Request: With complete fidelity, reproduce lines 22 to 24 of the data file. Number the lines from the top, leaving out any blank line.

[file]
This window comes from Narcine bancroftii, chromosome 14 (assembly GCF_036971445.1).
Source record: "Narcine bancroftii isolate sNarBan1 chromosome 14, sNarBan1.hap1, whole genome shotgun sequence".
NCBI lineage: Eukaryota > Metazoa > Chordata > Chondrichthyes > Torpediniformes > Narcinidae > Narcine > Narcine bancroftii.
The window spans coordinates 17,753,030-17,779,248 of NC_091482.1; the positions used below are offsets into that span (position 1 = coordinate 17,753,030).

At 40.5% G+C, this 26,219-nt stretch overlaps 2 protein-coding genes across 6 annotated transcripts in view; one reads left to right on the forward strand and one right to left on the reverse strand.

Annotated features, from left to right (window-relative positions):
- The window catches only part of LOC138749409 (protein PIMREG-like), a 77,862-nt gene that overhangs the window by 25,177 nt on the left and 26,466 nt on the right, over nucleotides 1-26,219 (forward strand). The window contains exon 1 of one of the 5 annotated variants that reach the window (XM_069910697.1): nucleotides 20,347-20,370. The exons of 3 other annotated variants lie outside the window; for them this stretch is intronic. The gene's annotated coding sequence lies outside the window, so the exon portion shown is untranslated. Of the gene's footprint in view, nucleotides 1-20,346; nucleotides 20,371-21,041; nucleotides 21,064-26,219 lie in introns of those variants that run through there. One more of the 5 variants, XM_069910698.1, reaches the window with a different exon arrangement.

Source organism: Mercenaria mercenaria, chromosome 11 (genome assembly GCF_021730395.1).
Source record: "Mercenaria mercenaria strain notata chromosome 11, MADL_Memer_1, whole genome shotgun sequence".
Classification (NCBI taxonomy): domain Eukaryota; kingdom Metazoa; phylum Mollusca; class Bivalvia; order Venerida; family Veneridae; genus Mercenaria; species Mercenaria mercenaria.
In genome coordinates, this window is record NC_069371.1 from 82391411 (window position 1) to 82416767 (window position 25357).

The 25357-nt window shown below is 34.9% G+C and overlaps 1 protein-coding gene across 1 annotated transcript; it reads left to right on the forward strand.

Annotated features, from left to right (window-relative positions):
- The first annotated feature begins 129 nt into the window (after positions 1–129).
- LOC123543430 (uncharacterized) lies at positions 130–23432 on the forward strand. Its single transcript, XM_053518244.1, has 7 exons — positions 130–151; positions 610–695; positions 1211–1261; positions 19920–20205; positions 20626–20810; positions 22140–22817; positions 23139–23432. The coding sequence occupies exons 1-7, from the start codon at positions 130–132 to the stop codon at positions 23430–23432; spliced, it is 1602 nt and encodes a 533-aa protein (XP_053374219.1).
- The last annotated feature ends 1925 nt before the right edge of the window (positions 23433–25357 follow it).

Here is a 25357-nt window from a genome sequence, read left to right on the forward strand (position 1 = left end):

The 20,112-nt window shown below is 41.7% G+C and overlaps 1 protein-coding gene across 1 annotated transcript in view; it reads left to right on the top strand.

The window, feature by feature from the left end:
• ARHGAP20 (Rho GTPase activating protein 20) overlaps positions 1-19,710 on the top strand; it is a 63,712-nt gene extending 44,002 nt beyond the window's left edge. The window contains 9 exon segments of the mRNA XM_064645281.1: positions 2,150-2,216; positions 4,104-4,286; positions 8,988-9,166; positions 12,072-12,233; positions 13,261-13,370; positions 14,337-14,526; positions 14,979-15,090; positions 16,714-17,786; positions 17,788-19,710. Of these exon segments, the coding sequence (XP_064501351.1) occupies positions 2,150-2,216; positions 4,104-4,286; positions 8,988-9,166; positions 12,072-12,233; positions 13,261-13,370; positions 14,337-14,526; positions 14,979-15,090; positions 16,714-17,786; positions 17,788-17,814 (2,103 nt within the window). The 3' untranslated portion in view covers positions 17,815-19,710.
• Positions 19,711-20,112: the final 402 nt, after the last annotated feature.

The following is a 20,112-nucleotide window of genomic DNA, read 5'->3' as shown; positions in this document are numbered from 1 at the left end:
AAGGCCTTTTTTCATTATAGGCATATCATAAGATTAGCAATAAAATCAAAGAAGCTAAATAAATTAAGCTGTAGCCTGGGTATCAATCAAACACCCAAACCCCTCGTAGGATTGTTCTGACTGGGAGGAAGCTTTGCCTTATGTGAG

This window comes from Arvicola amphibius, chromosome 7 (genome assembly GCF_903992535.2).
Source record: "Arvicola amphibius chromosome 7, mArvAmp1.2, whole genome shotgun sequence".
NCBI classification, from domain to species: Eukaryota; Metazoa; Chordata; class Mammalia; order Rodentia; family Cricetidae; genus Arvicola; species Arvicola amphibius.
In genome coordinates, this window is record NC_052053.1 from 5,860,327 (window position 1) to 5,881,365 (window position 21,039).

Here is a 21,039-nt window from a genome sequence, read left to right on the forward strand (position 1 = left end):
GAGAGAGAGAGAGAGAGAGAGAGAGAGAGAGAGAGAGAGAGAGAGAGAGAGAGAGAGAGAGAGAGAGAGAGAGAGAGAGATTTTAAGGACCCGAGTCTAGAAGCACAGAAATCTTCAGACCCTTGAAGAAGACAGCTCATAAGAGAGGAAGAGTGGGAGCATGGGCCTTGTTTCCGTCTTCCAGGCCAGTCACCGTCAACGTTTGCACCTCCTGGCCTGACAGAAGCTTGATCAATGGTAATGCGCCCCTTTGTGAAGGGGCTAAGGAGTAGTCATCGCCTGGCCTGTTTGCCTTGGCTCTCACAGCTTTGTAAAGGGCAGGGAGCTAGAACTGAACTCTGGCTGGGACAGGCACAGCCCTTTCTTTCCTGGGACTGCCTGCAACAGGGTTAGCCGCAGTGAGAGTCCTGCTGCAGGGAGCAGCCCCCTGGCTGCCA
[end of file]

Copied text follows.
The following is a 20,112-nucleotide window of genomic DNA, read 5'->3' as shown; positions in this document are numbered from 1 at the left end:
AAGGCCTTTTTTCATTATAGGCATATCATAAGATTAGCAATAAAATCAAAGAAGCTAAATAAATTAAGCTGTAGCCTGGGTATCAATCAAACACCCAAACCCCTCGTAGGATTGTTCTGACTGGGAGGAAGCTTTGCCTTATGTGAG

This window comes from Arvicola amphibius, chromosome 7 (genome assembly GCF_903992535.2).